Like a bridge under troubled motorists

Source: It seems like it was all a dream when Third Mainland Bridge was partially closed for urgent repairs for over a month (the tremors were becoming worrisome), thereby disrupting the regular movement of motorists commuting between Lagos mainland and Lagos island. Being a victim myself,  I was forced to learn some new dodgy shortcuts (in areas where you wouldn’t dare go without having your mummy hold your hand). But on November 6th the bridge was reopened and to my bewilderment…there was more traffic than ever before. Where in bloody hell did more cars come from? Were motorists anxious to test if the bridge could withstand the weight of all the cars in Lagos during rush hour?

It all starts when you start to slow down as you approach the bridge (from Lagos island) and you see the trail of red rear lights, which I sometimes wonder have not succeeded in confusing pilots approaching Lagos. Once you’ve joined the queue you’re faced with the barrage of hawkers trying to sell off what I call ‘necessity goods’ – goods that we can’t live without and won’t likely cut back on even when times are tough (Wikipedia). Choices are fairly limited on the bridge though; you have Sausage rolls (Gala, Superbite, Bigi and Rite brands), Coconut Chips, Plantain chips, Popcorn with peanuts, and Rat poison.

Now, I’m sure you’re wondering, ‘Did the crazy Nigerian make a typo? Everything else on that list is edible except rat poison!’ Well, I was asking myself the same damn thing as I tucked into my dry Gala sausage roll at around 8pm in traffic. Why are so many hawkers selling rat poison in Lagos these days? Has the ‘rodent problem’ reached alarming levels? One hawker selling such walked past a number of cars and paused at my car. I turned to him with my window fully wound up and then I wondered, ‘Is there anything about my car or facial expression that suggests I would need to buy rat poison?’ ‘Why is he still standing here?’ Besides, I’m yet to see any motorist actually buy one off the road. Just imagine you’ve got rats at home and you finally see a hawker on the bridge selling a guaranteed rat killer. You honk for the hawker and as you negotiate and pick a pack, you hear someone shout out your name in the next lane and the following conversation ensues:

Friend – ‘Hey (insert your name here)!’

You – Oh, how’s it going?

Friend – This traffic is hell. So you’ve got rats, huh…

You – (Awkward silence then a lie) I’m just buying this for my neighbour

Anyway, you’ve gotten halfway down the bridge and your pastry-laced throat yearns for a chilled refreshing drink. You start to look out for the hawkers selling drinks. They’ve got an assortment of Bottled water, LaCasera (Sparking apple drink), Malt, Coke, Fanta, Sprite, Bitter Lemon, Energy drinks, Smirnoff and Lager cans. Again, I can hear the voice of reason in YOUR mind going, ‘Is he seriously saying that alcohol is sold to motorists?!!!’.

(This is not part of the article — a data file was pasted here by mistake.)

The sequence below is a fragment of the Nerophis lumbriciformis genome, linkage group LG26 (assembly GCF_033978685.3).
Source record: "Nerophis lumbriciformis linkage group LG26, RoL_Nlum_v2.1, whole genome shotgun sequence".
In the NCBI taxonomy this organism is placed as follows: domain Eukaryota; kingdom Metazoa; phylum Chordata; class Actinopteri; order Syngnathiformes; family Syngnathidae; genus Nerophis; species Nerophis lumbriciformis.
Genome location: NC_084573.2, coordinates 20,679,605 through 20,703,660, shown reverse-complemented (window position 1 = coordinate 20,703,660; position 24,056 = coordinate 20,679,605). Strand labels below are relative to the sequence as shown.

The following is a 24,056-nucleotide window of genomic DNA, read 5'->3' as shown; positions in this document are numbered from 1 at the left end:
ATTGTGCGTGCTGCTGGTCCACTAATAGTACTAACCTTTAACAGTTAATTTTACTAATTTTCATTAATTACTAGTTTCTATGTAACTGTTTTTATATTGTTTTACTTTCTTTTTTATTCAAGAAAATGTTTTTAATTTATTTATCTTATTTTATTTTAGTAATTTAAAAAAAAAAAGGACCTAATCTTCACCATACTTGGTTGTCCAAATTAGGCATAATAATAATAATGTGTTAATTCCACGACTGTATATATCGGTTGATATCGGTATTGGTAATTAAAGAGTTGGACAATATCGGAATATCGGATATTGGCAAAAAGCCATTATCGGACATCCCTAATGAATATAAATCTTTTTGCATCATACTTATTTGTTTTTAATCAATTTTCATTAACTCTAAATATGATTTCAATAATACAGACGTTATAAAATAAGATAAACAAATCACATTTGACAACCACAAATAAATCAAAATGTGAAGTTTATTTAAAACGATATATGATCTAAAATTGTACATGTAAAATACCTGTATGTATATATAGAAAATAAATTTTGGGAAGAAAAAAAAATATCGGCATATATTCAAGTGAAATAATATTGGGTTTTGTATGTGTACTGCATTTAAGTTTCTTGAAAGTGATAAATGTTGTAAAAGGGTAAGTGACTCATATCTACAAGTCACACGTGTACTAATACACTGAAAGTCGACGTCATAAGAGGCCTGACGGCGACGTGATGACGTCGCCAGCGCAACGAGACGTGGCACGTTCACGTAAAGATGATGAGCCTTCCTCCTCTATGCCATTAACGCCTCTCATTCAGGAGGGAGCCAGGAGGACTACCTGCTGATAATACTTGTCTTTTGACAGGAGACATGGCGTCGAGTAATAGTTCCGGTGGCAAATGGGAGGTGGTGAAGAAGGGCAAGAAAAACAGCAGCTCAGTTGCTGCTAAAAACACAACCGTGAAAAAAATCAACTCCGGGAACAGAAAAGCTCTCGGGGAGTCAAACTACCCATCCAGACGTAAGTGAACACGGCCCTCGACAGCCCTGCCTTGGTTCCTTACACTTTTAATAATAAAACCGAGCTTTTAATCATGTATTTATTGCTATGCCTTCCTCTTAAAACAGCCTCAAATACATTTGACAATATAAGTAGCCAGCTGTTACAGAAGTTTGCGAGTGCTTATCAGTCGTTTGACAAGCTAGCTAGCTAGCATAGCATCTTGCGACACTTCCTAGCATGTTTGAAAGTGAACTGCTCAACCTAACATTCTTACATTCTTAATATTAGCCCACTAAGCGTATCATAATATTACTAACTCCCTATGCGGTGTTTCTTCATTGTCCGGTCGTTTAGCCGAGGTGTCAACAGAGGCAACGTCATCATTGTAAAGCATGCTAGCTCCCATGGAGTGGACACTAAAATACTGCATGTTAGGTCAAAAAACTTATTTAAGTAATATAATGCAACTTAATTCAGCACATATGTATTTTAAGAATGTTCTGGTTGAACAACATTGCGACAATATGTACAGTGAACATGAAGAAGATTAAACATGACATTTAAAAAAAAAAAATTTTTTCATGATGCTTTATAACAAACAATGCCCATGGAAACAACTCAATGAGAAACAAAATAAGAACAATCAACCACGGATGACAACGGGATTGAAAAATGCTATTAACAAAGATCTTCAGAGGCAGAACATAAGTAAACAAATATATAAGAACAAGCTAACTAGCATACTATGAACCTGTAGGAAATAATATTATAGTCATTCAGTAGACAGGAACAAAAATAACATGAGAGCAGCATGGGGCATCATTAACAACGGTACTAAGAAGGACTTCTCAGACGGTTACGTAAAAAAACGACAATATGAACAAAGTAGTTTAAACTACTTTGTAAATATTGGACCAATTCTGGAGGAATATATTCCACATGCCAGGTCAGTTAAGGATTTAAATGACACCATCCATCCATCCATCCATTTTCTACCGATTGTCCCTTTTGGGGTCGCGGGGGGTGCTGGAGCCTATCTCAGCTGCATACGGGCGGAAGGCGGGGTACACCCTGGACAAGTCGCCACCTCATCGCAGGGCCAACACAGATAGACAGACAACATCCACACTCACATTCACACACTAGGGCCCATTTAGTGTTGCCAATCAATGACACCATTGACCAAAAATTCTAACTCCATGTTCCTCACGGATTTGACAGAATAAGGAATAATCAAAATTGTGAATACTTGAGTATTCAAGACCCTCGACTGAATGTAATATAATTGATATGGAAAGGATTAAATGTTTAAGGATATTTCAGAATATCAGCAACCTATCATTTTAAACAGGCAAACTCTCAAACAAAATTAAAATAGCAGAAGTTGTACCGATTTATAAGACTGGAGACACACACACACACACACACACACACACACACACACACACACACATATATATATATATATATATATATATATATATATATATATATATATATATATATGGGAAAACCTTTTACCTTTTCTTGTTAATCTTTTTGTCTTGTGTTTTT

The answer is YES! The worst part is the slow pace of the traffic gives the drinker ample time to let the alcohol course through his/her veins before jetting off at the end of the bridge  into a possible head-on collision with a lamppost. I don’t know what the government is doing but I hope Lagos motorists are sensible enough NOT to buy such, even if they want to get to an early start on a Friday night. I also hope the government would do something about the influx of sometimes inferior secondhand vehicles that often break down on the bridge, adding to the dismay of motorists.

I’ve lost a lot of time on the bridge. Everyday I spend between one to two hours in traffic and this is time I could have used watching tv, writing a blog, reading a book, having dinner with a friend, working from home, catching up with the family…and learning how to use ‘Kill & Dry’ Rat Poison 🙂

Disclaimer: No rats were tortured or killed in the making of this blog post (that was afterwards, lol – just kidding!!!)

7 thoughts on “Like a bridge under troubled motorists

  1. My current city of residence has almost ZERO traffic. It takes less than 10 minutes to work. last week was spent in Nairobi and good lord the traffic was murder! Hours in traffic to get anywhere. I had a headache and by the time i reached my destination, i did not want to do any thing. That said, the alcohol might be for the passenger who are tired of waiting lol.

    • lol@ Nairobi traffic. What’s even more annoying is when you get to a point that the road is free and you can’t see what caused the traffic in the first place. In Lagos though, there is one common explanation – motorists transform a four-lane road into six lanes by virtue of their impatience. The never ending ‘cutting off’ eventually results in scratched cars (I’m yet to see a car bumper void of scratch marks). Ave. est time new cars spend on Lagos roads before getting their first scratch = 3hrs 🙂

Leave a Reply